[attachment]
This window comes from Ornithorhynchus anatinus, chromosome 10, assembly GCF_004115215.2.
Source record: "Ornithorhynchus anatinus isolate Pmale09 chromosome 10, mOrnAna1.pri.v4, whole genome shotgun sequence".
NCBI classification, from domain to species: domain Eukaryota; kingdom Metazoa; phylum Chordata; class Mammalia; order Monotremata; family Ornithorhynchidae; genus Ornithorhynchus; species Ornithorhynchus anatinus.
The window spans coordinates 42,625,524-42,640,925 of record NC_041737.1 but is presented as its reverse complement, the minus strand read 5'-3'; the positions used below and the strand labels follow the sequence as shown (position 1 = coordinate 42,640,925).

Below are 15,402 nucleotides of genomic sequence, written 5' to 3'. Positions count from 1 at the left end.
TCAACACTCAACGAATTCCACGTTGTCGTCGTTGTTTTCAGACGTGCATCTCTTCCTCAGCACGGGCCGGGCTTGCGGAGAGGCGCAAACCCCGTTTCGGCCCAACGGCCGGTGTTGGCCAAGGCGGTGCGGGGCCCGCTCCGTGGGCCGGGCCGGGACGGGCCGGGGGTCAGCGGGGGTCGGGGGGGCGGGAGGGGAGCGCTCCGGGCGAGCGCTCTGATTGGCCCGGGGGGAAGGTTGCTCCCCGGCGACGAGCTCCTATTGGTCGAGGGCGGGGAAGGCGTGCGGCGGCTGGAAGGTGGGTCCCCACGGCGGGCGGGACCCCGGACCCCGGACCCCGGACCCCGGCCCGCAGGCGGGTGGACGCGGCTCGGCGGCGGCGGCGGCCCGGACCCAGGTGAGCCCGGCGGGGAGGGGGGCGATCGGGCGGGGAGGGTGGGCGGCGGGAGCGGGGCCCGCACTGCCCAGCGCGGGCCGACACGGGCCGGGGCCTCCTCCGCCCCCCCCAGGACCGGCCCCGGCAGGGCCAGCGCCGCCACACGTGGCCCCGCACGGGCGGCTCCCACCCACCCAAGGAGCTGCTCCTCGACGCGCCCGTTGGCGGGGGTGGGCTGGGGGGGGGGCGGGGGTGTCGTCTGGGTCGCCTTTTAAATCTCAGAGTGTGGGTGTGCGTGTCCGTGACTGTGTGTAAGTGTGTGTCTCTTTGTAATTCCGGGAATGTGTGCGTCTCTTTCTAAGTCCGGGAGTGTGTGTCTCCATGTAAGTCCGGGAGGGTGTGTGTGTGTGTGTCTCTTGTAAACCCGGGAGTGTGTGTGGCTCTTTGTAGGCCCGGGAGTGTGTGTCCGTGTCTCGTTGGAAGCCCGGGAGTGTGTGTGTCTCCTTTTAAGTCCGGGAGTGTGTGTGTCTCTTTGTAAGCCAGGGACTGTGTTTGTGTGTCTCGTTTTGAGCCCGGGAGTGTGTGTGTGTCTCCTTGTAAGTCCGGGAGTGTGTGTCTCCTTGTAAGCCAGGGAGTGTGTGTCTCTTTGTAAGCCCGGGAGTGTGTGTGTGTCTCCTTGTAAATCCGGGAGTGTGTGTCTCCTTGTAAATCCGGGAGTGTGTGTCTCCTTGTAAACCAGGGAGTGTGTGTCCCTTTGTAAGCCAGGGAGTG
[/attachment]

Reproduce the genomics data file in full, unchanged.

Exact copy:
This window comes from Ornithorhynchus anatinus, chromosome 10, assembly GCF_004115215.2.
Source record: "Ornithorhynchus anatinus isolate Pmale09 chromosome 10, mOrnAna1.pri.v4, whole genome shotgun sequence".
NCBI classification, from domain to species: domain Eukaryota; kingdom Metazoa; phylum Chordata; class Mammalia; order Monotremata; family Ornithorhynchidae; genus Ornithorhynchus; species Ornithorhynchus anatinus.
The window spans coordinates 42,625,524-42,640,925 of record NC_041737.1 but is presented as its reverse complement, the minus strand read 5'-3'; the positions used below and the strand labels follow the sequence as shown (position 1 = coordinate 42,640,925).

Below are 15,402 nucleotides of genomic sequence, written 5' to 3'. Positions count from 1 at the left end.
TCAACACTCAACGAATTCCACGTTGTCGTCGTTGTTTTCAGACGTGCATCTCTTCCTCAGCACGGGCCGGGCTTGCGGAGAGGCGCAAACCCCGTTTCGGCCCAACGGCCGGTGTTGGCCAAGGCGGTGCGGGGCCCGCTCCGTGGGCCGGGCCGGGACGGGCCGGGGGTCAGCGGGGGTCGGGGGGGCGGGAGGGGAGCGCTCCGGGCGAGCGCTCTGATTGGCCCGGGGGGAAGGTTGCTCCCCGGCGACGAGCTCCTATTGGTCGAGGGCGGGGAAGGCGTGCGGCGGCTGGAAGGTGGGTCCCCACGGCGGGCGGGACCCCGGACCCCGGACCCCGGACCCCGGCCCGCAGGCGGGTGGACGCGGCTCGGCGGCGGCGGCGGCCCGGACCCAGGTGAGCCCGGCGGGGAGGGGGGCGATCGGGCGGGGAGGGTGGGCGGCGGGAGCGGGGCCCGCACTGCCCAGCGCGGGCCGACACGGGCCGGGGCCTCCTCCGCCCCCCCCAGGACCGGCCCCGGCAGGGCCAGCGCCGCCACACGTGGCCCCGCACGGGCGGCTCCCACCCACCCAAGGAGCTGCTCCTCGACGCGCCCGTTGGCGGGGGTGGGCTGGGGGGGGGGCGGGGGTGTCGTCTGGGTCGCCTTTTAAATCTCAGAGTGTGGGTGTGCGTGTCCGTGACTGTGTGTAAGTGTGTGTCTCTTTGTAATTCCGGGAATGTGTGCGTCTCTTTCTAAGTCCGGGAGTGTGTGTCTCCATGTAAGTCCGGGAGGGTGTGTGTGTGTGTGTCTCTTGTAAACCCGGGAGTGTGTGTGGCTCTTTGTAGGCCCGGGAGTGTGTGTCCGTGTCTCGTTGGAAGCCCGGGAGTGTGTGTGTCTCCTTTTAAGTCCGGGAGTGTGTGTGTCTCTTTGTAAGCCAGGGACTGTGTTTGTGTGTCTCGTTTTGAGCCCGGGAGTGTGTGTGTGTCTCCTTGTAAGTCCGGGAGTGTGTGTCTCCTTGTAAGCCAGGGAGTGTGTGTCTCTTTGTAAGCCCGGGAGTGTGTGTGTGTCTCCTTGTAAATCCGGGAGTGTGTGTCTCCTTGTAAATCCGGGAGTGTGTGTCTCCTTGTAAACCAGGGAGTGTGTGTCCCTTTGTAAGCCAGGGAGTG